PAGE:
Veritas School principal Dave Crawley sits with kindergarten students Justin carritas and Ferrah Green.

Grade 7 to remain at Catholic school

Veritas won't follow example of publilc schools in Terrace by moving Grade 7 from elementary schools

  • Tue May 29th, 2012 5:00pm
  • News

THE AREA’S Catholic elementary school will be keeping Grade 7.

Veritas principal Dave Crawley says it won’t be following the decision of the public school system to move Grade 7 from its elementary schools to a middle school of Grades 7-9.

He said the school’s governing council discussed the possibility and also surveyed parents of Grade 6 students and found that a majority favoured keeping Grade 7.

“We talked to all of them and out of 30 [parents of students], 24 said they would like to stay,” Crawley said.

Had Veritas decided to eliminate Grade 7, students entering that grade this fall would have gone to Skeena Junior Secondary, which is converting from a Grade 8-10 school to a middle school of Grades 7-9.

Reasons parents favoured keeping Grade 7 included the religious education offered at Veritas and knowing who would teach their children, Crawley said.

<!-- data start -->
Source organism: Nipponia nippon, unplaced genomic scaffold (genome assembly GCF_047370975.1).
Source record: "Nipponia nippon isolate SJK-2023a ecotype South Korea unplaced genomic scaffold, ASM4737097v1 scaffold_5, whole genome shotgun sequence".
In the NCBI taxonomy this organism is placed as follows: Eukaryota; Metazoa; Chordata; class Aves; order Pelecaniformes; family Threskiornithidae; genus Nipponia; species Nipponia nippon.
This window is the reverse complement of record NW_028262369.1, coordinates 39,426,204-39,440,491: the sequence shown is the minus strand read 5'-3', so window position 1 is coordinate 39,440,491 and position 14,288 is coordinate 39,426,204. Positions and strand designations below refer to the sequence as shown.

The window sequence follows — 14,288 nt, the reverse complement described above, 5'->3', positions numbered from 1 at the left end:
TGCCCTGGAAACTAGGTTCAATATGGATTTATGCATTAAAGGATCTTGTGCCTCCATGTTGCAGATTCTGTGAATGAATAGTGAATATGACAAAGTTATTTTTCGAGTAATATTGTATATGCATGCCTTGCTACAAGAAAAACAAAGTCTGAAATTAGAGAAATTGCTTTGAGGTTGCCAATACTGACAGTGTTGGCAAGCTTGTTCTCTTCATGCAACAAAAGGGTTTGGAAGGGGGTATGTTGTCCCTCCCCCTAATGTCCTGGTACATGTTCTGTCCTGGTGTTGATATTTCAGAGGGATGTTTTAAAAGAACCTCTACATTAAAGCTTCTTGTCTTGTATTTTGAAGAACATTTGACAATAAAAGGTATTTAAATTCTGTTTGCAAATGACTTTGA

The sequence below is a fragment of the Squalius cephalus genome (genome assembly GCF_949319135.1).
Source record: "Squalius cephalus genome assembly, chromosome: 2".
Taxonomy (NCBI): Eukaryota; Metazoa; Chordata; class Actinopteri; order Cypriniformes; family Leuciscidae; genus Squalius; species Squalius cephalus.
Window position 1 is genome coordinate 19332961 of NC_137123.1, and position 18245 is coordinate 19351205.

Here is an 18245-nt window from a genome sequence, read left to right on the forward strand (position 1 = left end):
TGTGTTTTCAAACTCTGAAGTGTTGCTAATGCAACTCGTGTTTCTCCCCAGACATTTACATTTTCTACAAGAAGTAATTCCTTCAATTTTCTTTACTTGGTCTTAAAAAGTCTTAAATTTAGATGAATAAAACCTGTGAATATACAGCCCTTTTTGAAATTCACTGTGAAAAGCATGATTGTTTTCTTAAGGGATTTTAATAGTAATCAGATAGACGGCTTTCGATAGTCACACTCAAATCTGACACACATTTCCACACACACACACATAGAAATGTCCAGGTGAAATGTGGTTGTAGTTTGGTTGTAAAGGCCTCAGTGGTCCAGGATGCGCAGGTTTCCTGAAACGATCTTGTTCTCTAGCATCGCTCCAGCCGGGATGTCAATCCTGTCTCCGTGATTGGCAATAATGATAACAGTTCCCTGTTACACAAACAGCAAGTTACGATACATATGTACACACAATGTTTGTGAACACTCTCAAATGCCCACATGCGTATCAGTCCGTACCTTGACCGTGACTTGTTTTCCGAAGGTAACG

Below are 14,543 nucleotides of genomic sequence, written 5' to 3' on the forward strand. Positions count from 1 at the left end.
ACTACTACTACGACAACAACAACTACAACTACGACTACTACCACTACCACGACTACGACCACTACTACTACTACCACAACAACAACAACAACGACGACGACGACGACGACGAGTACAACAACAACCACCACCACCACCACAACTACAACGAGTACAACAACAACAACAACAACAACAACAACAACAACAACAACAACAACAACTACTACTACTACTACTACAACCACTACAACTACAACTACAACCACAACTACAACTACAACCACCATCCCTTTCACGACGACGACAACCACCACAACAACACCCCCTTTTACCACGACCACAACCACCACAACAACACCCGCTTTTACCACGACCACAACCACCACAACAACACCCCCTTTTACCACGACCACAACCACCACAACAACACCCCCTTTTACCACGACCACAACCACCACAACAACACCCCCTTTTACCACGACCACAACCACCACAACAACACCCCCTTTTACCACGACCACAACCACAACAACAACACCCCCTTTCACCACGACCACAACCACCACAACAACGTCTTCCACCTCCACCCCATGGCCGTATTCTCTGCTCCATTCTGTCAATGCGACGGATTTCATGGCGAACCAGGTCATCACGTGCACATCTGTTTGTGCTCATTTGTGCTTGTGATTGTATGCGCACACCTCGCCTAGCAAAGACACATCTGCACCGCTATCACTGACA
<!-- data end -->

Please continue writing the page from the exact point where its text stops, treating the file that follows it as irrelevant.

“A few others wanted to see how things might turn out over the first year,” he said of the shift at Skeena.

Crawley said Veritas is proud of its educational offerings which begin with all-day kindergarten.

“As long as there is a demand, we’ll be offering Grade 7,” he said.

Veritas has approximately 200 students with one teacher per grade, meaning there aren’t any splits, said Crawley.

In addition to a 0.6 band teacher, librarian and assistance for special needs students, Veritas also has a full time physical education specialist, he added.

“You don’t see that in the public school system,” said Crawley of the P.E. specialist.

Veritas first opened in September 1959 on the location of the present-day Skeena Mall on Lakelse Ave. Buildings were moved to the current Straume Ave. location in 1973 and several renovations and additions have since taken place.

 

The school was staffed for many years by the Sisters of St. Joseph of Toronto and by Frontier Apostles, a volunteer group which served at Catholic schools all over northern B.C.